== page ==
Throughout English history, many monarchs have lost their thrones due to civil wars, invasions, religious conflicts, or personal scandals. Here are the details of ten such monarchs:

1. Harold II (1066): The last of the Anglo-Saxon kings reigned for less than a year and spent it fighting to retain power against a coordinated double invasion by Vikings in the north and Normans in the south. Victorious at Stamford Bridge in Yorkshire, Harold was defeated and killed at the Battle of Hastings. After defeating the Vikings, Harold had to face William of Normandy with a disorganized, wounded, and tired army. William’s successful invasion changed English history.

2. William II (1087-1100): The third son of William the Conqueror, William II, known as ‘Rufus,’ was king from 26 September 1087. Red-faced and hot-tempered, he filled his court with undeserving favourites and spent too much time hunting. William was killed by an arrow through the lung while hunting in the New Forest on 2 August 1100. The circumstances remain unclear, but the Anglo-Saxon Chronicle notes that he was “shot by an arrow by one of his own men.”

3. John (1199-1216): At odds with the barons for much of his reign, John was a fugitive king at the time of his death. His attempt to renege on commitments made at the signing of the Magna Carta in 1215 led to civil war and the occupation of London by a foreign usurper invited in by John’s rebellious subjects. During his reign, he also lost Normandy to King Philip of France.

4. Edward II (1307-1327): A weak-willed playboy dominated by favourites, Edward was an ineffective and unpopular king. The English army was defeated at Bannockburn in 1314 by Robert the Bruce. Estranged from his wife, he was overthrown in a conspiracy led by the queen herself. Edward was then murdered while imprisoned in Berkeley Castle, reportedly by having a red-hot poker thrust by his backside.

5. Richard II (1377-1399): Like Edward II, Richard was bored by governmental responsibility and addicted to pleasure and extravagance. Overthrown in a military revolt led by Henry Bolingbroke (who became Henry IV), he was deposed and then secretly murdered in Pontefract Castle.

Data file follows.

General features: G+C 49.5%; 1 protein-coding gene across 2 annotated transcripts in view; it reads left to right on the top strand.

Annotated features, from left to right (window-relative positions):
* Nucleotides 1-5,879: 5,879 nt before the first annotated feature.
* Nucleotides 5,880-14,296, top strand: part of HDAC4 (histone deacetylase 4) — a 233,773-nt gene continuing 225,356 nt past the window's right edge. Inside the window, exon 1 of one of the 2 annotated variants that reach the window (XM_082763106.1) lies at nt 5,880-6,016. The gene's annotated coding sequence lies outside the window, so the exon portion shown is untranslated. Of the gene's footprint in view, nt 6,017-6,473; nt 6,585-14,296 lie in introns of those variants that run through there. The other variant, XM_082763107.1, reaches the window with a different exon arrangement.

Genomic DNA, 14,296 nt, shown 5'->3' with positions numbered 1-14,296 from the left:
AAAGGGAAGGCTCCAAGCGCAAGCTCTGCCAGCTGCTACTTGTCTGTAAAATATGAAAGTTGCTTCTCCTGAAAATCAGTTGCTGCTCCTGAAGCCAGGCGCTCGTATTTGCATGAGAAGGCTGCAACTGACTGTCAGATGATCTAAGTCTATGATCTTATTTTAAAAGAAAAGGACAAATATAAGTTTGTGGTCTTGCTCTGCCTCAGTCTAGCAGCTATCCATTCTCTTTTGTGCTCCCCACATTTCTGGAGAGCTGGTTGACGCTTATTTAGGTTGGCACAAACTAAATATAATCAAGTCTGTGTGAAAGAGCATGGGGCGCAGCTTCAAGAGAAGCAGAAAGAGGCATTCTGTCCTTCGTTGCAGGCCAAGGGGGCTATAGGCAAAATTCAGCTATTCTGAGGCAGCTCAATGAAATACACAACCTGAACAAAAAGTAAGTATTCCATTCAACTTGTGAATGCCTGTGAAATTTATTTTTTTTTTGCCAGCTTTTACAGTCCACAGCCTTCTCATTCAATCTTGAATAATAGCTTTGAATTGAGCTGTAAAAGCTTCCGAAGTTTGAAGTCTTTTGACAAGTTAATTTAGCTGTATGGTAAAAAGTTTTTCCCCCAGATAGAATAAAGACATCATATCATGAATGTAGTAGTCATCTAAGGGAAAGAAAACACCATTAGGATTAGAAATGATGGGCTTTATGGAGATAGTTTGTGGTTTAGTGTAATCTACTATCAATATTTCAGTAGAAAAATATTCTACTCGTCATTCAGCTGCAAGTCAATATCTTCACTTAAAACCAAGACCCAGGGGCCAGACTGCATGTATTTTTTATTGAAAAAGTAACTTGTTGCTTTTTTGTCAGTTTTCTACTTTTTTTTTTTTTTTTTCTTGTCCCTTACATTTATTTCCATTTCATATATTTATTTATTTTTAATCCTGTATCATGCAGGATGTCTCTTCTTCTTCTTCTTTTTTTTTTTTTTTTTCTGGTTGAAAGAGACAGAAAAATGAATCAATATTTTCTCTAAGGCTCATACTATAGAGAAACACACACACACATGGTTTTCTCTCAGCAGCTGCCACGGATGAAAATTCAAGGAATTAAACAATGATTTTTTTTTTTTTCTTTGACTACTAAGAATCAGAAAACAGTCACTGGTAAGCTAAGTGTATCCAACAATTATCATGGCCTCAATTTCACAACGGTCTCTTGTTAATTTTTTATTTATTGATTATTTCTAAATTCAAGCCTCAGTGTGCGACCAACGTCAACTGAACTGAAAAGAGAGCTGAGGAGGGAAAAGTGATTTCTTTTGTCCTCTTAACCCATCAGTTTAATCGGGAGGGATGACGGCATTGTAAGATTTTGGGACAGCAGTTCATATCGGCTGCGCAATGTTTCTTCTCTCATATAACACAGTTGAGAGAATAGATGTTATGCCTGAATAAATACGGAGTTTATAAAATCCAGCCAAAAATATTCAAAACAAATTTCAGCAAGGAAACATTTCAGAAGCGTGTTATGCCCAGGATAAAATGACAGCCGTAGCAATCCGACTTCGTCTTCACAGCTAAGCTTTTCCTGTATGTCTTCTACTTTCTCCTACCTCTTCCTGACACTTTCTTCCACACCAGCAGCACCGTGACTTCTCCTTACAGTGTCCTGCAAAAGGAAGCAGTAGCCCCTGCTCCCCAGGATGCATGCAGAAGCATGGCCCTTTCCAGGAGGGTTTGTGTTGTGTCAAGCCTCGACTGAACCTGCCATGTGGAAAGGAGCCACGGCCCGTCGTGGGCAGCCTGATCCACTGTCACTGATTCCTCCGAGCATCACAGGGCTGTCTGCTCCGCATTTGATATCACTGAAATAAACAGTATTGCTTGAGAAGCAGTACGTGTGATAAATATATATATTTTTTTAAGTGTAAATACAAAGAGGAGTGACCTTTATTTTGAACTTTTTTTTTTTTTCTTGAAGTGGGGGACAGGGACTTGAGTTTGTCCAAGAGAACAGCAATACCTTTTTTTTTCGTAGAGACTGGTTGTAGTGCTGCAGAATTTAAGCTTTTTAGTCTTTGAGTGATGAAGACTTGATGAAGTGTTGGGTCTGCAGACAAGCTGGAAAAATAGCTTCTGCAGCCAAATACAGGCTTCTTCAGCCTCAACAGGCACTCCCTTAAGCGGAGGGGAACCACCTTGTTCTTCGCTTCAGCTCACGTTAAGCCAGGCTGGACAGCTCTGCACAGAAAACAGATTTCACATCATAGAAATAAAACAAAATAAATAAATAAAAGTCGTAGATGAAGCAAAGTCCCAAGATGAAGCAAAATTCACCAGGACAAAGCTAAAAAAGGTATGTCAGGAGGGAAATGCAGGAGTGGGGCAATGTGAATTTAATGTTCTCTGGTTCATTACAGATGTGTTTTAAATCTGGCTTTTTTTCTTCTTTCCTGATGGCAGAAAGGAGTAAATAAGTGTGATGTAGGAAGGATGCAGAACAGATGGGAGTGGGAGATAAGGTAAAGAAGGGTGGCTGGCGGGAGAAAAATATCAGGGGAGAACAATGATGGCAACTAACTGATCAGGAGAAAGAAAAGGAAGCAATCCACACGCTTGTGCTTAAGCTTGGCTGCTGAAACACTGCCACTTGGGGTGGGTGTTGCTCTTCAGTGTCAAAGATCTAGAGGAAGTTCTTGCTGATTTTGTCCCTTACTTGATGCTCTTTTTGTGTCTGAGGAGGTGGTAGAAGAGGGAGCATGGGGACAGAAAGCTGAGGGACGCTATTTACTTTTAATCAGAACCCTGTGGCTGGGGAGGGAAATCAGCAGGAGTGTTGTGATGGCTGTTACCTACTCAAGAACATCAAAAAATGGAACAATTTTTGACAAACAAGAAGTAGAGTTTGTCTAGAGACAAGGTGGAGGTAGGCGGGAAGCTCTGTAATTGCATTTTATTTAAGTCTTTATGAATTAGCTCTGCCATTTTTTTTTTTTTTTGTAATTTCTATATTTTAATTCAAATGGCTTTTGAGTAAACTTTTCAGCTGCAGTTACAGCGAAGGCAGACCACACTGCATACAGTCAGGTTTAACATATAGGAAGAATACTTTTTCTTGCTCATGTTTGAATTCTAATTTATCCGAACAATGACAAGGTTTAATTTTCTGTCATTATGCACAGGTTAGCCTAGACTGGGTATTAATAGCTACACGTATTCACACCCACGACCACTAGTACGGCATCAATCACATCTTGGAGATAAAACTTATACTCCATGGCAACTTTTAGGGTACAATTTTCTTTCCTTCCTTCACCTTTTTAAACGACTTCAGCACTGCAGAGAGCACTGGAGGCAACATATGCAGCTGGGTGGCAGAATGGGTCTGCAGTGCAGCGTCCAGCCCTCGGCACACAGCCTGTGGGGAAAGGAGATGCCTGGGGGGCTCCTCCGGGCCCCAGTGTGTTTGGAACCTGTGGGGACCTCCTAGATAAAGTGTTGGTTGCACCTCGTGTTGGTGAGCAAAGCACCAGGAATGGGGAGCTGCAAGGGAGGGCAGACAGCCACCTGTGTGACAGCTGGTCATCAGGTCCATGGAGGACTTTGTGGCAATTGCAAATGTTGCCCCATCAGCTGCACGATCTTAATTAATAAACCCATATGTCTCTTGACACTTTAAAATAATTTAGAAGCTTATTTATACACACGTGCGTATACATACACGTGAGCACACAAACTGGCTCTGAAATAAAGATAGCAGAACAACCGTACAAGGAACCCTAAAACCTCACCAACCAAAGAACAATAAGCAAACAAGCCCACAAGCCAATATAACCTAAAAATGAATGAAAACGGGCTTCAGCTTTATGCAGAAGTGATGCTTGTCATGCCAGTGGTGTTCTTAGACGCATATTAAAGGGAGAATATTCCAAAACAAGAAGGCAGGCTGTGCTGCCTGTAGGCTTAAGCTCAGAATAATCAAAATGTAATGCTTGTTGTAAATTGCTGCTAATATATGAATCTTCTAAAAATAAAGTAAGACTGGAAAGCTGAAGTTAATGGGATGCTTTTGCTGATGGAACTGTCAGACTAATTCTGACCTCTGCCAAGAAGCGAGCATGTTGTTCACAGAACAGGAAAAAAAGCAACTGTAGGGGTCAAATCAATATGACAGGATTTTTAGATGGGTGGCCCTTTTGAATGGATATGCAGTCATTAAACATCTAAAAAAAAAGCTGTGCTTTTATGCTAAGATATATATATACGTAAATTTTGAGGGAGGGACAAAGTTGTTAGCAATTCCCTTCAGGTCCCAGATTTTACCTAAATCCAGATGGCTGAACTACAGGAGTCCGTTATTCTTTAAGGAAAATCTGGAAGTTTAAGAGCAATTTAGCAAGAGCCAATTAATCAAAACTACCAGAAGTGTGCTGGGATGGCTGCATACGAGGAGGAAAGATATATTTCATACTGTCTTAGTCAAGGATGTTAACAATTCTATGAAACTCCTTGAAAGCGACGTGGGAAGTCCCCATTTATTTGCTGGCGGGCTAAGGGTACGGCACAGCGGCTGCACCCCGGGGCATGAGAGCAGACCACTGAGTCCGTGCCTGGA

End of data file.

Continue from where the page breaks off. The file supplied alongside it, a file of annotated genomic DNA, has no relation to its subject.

6. Henry VI (1422-1461): A religious obsessive dominated by his queen, Margaret of Anjou, Henry was unable to prevent England’s descent into the protracted internecine conflict now known as the Wars of the Roses. Overthrown in 1461, he remained in play until 1471 when, having been briefly restored to the throne in a Lancastrian coup, his army was defeated, and he was captured and promptly murdered.

7. Richard III (1483-1485): After murdering his brother’s two sons, Richard of York seized the throne. This was more realpolitik than personal ambition since a boy-king threatened Yorkist control. But the taint of usurpation and murder contributed to his downfall.

8. Charles I (1625-1649): Driven from London by the revolution in 1642 and defeated in two successive civil wars (1642-1646 and 1648), Charles was put on trial by the radical leaders of the New Model Army and their supporters in a purged ‘Rump’ Parliament. He was beheaded in a public execution in Whitehall after being condemned as a traitor to the English people. Usually, traitors were executed for betraying the monarch, but this was the reverse.

9. James II (1685-1688): Son of Charles I and brother of Charles II, James attempted to reverse the outcome of the English Revolution by establishing an absolute monarchy and restoring the Catholic religion. He was overthrown in a military coup known as the Glorious Revolution: senior army officers secretly invited William of Orange to invade and seize the throne, then mutinied in his favour as he advanced on London.

10. Edward VIII (1936): Edward abdicated on 11th December 1936 in favour of his brother George VI, the father of the late Queen Elizabeth II. This was due to a love affair between Edward and Wallis Simpson, a twice-divorced American socialite, which was deemed unacceptable.